+
+
+### Discarding 0-RTT Keys
+
+Clients SHOULD discard 0-RTT keys as soon as they install 1-RTT keys, since
+they have no use after that moment.
+
+Clients do not send 0-RTT packets after sending a 1-RTT
+packet ({{using-early-data}}).  Therefore a server MAY discard 0-RTT keys as
+soon as it receives a 1-RTT packet.  However, due to packet reordering, a
+client's valid 0-RTT packet could arrive after a 1-RTT packet.  Servers MAY

```suggestion
0-RTT packet could arrive after a 1-RTT packet.  Servers MAY
```

"client's" and "valid" are implied.  Fix the a/an thing separately.

> +those send keys and until they receive an acknowledgment for one of them,
+ensuring the peer can discard their handshake keys.
+
+
+### Discarding 0-RTT Keys
+
+Clients SHOULD discard 0-RTT keys as soon as they install 1-RTT keys, since
+they have no use after that moment.
+
+Clients do not send 0-RTT packets after sending a 1-RTT
+packet ({{using-early-data}}).  Therefore a server MAY discard 0-RTT keys as
+soon as it receives a 1-RTT packet.  However, due to packet reordering, a
+client's valid 0-RTT packet could arrive after a 1-RTT packet.  Servers MAY
+temporarily retain 0-RTT keys to allow decrypting reordered packets without
+requiring their contents to be retransmitted with 1-RTT keys.  There is a bound
+on how long these keys can be temporarily retained: servers MUST have discarded

Drop the lead-in.  "Servers MUST discard 0-RTT within three times the Probe Timeout (...) of receiving a 1-RTT packet."

> +### Discarding 0-RTT Keys
+
+Clients SHOULD discard 0-RTT keys as soon as they install 1-RTT keys, since
+they have no use after that moment.
+
+Clients do not send 0-RTT packets after sending a 1-RTT
+packet ({{using-early-data}}).  Therefore a server MAY discard 0-RTT keys as
+soon as it receives a 1-RTT packet.  However, due to packet reordering, a
+client's valid 0-RTT packet could arrive after a 1-RTT packet.  Servers MAY
+temporarily retain 0-RTT keys to allow decrypting reordered packets without
+requiring their contents to be retransmitted with 1-RTT keys.  There is a bound
+on how long these keys can be temporarily retained: servers MUST have discarded
+0-RTT keys once three times the Probe Timeout (PTO, see {{QUIC-RECOVERY}}) has
+elapsed after receiving a 1-RTT packet.  Servers MAY also keep track of
+received 0-RTT packet numbers as an indication that all of them have been
+received which allows them to discard 0-RTT keys earlier.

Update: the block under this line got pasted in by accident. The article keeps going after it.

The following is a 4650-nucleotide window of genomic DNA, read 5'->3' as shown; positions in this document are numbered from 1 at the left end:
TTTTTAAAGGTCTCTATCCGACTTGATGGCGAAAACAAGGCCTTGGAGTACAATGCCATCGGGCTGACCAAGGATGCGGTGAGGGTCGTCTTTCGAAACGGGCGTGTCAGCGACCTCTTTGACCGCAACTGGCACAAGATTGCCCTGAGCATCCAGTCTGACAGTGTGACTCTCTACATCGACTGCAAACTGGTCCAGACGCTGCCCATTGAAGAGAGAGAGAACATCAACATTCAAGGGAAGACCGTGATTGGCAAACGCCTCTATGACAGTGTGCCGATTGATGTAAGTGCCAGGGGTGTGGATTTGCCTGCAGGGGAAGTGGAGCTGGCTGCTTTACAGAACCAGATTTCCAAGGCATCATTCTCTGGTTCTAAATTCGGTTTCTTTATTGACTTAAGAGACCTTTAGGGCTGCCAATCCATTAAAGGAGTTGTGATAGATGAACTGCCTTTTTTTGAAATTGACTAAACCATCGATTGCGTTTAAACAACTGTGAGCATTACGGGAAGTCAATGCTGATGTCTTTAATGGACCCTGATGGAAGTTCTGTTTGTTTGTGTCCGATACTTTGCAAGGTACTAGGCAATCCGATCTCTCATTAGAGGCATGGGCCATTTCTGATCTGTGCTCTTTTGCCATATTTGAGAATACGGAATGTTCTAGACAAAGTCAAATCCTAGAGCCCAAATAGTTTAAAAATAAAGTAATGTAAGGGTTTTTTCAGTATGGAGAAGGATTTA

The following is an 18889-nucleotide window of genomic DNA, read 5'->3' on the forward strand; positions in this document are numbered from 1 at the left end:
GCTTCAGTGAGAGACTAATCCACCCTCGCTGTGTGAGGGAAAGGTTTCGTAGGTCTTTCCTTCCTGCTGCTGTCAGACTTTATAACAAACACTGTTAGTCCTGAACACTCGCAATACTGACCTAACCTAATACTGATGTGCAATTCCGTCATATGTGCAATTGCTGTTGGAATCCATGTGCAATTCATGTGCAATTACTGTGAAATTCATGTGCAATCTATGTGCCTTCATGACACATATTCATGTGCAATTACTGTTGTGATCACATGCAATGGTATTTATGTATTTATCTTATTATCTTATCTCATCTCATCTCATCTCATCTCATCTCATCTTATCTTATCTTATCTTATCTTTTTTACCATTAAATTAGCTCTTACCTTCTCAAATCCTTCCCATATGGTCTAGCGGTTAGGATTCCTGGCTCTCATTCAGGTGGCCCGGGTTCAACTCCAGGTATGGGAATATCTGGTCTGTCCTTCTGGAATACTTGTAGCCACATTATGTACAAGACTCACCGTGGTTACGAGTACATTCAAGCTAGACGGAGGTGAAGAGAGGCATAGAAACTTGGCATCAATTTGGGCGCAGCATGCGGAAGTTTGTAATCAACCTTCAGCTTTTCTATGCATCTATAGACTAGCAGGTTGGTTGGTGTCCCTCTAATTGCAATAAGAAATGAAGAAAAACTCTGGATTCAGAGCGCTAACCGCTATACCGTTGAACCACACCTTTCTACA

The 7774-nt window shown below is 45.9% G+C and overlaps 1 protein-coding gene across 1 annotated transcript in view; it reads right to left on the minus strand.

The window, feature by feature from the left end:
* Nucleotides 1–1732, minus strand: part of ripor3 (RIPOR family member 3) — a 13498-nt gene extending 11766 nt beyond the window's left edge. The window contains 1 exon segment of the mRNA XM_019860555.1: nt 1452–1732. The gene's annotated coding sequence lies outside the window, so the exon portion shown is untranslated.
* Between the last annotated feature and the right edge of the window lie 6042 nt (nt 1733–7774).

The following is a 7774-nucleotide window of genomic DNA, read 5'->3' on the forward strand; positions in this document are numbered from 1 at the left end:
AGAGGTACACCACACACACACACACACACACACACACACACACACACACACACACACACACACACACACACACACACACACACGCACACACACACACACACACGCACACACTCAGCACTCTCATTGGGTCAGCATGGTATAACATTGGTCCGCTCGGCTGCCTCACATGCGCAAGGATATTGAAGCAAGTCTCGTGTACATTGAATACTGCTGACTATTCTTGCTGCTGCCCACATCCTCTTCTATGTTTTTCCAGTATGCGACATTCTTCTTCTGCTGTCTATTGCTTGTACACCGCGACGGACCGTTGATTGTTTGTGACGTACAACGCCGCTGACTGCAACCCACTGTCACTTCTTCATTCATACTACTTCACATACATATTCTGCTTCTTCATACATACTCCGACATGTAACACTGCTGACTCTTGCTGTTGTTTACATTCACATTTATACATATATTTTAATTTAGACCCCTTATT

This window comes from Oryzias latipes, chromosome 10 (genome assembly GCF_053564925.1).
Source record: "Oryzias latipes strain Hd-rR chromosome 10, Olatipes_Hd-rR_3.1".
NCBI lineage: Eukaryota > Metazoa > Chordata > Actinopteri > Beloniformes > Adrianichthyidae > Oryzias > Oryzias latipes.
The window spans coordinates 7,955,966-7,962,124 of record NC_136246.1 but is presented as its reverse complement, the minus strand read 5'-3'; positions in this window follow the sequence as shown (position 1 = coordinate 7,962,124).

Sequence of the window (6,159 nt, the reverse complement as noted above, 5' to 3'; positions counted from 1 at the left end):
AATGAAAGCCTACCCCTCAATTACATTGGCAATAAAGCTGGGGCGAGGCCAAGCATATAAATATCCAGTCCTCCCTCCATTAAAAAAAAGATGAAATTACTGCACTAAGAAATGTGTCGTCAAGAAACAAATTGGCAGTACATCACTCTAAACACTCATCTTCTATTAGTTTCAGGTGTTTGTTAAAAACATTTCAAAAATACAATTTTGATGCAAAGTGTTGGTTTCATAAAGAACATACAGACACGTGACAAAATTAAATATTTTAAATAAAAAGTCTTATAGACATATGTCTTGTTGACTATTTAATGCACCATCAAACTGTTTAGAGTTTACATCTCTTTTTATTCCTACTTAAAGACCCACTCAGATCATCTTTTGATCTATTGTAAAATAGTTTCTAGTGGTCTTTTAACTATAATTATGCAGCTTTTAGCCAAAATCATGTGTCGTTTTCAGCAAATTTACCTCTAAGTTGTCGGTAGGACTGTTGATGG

It might be easier to say "A server can drop 0-RTT keys earlier if it determines that it has received all 0-RTT packets, which can be done by tracking packet numbers."

> @@ -1086,25 +1098,44 @@ before the final TLS handshake messages are received.  A client will be unable
 to decrypt 1-RTT packets from the server, whereas a server will be able to
 decrypt 1-RTT packets from the client.
 
-However, a server MUST NOT process data from incoming 1-RTT protected packets
-before verifying either the client Finished message or - in the case that the
-server has chosen to use a pre-shared key - the pre-shared key binder (see
-Section 4.2.11 of {{!TLS13}}).  Verifying these values provides the server with
-an assurance that the ClientHello has not been modified.  Packets protected with
+Even though 1-RTT keys are available to a server after receiving the first
+handshake messages from a client, it is missing assurances on the state of the
+client:
+
+- The client is not authenticated (unless the server has chosen to use a

Two open parentheses, one close in this point.  I think that you can replace the first with a comma.

> @@ -1086,25 +1098,44 @@ before the final TLS handshake messages are received.  A client will be unable
 to decrypt 1-RTT packets from the server, whereas a server will be able to
 decrypt 1-RTT packets from the client.
 
-However, a server MUST NOT process data from incoming 1-RTT protected packets
-before verifying either the client Finished message or - in the case that the
-server has chosen to use a pre-shared key - the pre-shared key binder (see
-Section 4.2.11 of {{!TLS13}}).  Verifying these values provides the server with
-an assurance that the ClientHello has not been modified.  Packets protected with
+Even though 1-RTT keys are available to a server after receiving the first